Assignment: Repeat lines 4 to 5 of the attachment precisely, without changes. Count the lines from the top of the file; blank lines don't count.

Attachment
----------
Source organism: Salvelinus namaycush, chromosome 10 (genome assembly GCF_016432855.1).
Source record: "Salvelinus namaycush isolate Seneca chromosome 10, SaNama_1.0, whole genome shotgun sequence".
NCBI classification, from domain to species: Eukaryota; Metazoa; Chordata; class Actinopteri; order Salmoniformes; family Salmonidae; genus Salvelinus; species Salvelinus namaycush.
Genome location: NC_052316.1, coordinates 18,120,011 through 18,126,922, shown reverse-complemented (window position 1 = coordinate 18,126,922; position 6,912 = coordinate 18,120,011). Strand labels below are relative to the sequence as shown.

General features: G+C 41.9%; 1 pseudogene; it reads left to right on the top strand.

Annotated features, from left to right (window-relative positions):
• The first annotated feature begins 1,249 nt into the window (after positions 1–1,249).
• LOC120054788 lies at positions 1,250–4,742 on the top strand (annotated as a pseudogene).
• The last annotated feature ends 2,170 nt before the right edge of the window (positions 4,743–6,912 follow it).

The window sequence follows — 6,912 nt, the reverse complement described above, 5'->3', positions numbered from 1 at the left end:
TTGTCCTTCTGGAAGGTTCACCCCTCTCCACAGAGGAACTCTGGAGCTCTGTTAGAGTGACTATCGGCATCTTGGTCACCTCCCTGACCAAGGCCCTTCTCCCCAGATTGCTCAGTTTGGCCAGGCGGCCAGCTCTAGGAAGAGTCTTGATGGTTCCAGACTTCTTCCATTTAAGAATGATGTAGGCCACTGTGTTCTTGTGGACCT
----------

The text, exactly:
Genome location: NC_052316.1, coordinates 18,120,011 through 18,126,922, shown reverse-complemented (window position 1 = coordinate 18,126,922; position 6,912 = coordinate 18,120,011). Strand labels below are relative to the sequence as shown.

General features: G+C 41.9%; 1 pseudogene; it reads left to right on the top strand.